As you may know, the application explorer is more powerful in Dynamics AX7 than it was in prior versions. Essentially you can enter text in the editor at the top of the application explorer and the system will find all the toplevel artifacts (like forms, classes etc.) that match that string. The default matching rule is simply: "Give me all artifacts with names containing the string the user provided".

Let me show some examples to show how this is convenient. Say you wanted to find elements called salestable:

While this result is correct, it produces too many results to be really useful. As described, all names containing the term "salestable" are included, and all types of artifacts are considered.

The first trick is to apply the key/value pairs to whittle down the results. Say we are only interested in the tables. We can then use the type keyword:

You can see what keywords are available by clicking the down-arrow button at the extreme right of the edit field. One of the most useful is the one that limits the search to a particular model.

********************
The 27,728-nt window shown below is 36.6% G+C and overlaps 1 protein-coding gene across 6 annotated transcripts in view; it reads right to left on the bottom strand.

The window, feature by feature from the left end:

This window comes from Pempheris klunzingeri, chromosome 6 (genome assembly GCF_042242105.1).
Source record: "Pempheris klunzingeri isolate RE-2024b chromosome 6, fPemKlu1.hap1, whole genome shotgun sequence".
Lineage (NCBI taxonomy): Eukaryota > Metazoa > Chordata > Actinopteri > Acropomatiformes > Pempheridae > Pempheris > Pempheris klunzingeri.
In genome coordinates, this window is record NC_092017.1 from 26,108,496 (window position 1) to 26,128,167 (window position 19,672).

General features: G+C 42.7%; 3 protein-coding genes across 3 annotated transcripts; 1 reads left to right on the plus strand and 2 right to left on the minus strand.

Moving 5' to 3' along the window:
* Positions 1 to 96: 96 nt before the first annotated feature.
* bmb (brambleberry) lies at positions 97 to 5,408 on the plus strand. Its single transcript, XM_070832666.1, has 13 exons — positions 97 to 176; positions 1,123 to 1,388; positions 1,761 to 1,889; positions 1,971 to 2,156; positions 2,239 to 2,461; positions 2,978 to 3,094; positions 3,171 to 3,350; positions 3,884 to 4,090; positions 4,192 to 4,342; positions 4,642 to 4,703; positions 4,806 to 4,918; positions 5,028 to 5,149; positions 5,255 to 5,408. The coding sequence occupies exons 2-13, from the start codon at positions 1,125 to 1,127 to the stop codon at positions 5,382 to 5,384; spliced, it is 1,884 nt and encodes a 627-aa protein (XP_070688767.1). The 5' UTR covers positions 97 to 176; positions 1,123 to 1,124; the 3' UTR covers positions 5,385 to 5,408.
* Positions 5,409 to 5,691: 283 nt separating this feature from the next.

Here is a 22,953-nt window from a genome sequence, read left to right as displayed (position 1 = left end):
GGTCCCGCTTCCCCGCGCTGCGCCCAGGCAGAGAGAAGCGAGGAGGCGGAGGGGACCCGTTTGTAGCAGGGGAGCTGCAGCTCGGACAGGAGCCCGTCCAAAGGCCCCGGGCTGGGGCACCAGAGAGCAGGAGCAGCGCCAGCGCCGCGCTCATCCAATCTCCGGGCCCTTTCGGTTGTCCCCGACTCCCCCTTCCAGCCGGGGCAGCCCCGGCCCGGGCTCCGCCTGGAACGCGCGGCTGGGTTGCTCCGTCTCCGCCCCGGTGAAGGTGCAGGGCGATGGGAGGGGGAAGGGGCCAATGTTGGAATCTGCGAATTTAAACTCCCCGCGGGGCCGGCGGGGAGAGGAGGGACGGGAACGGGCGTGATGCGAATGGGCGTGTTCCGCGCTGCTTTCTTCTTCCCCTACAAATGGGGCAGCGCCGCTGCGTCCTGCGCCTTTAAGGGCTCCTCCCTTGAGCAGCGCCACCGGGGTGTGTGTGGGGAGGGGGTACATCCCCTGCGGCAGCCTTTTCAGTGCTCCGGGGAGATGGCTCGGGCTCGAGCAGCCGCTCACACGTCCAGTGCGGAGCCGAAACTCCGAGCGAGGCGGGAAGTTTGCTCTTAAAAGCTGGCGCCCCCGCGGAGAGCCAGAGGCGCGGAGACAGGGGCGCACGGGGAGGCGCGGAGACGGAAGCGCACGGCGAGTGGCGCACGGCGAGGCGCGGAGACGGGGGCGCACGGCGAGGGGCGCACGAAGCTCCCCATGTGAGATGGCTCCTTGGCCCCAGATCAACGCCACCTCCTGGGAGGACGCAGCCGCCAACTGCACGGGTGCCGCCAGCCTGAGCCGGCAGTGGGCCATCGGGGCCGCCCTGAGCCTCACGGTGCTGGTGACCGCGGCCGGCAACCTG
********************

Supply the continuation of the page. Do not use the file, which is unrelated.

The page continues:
This approach is certainly very useful, but there is an added benefit that is not immediately visible to carbon based life forms: The text that you enter can contain markup that specifies how the string is matched against the artifact names. As it happens, the strings provided are interpreted as regular expressions.

If you are a little rusty on regular expressions, you may find some brushing up material here. Regular expressions play an important role today because they are integrated into a lot of different tools (like editors), and because they are simple to understand. They are interesting from a theoretical perspective: They are closely bound to the theory of state machines, for instance.

Let's say that we were only really interested in tables whose names start with "salestable". You can match the start of the string by using the ^ (caret) character:

If you wanted only the artifacts named exactly "salestable", you could do that using both ^ and $ (that matches the end of the string):

Say we wanted to find all artifacts that start with "Sales" and end in the word "Intrastat"

Here we use the period ('.') to specify "any character and the Kleene operator (the '*') to specify: zero or more repetitions.

I hope you're seeing how powerful this feature is.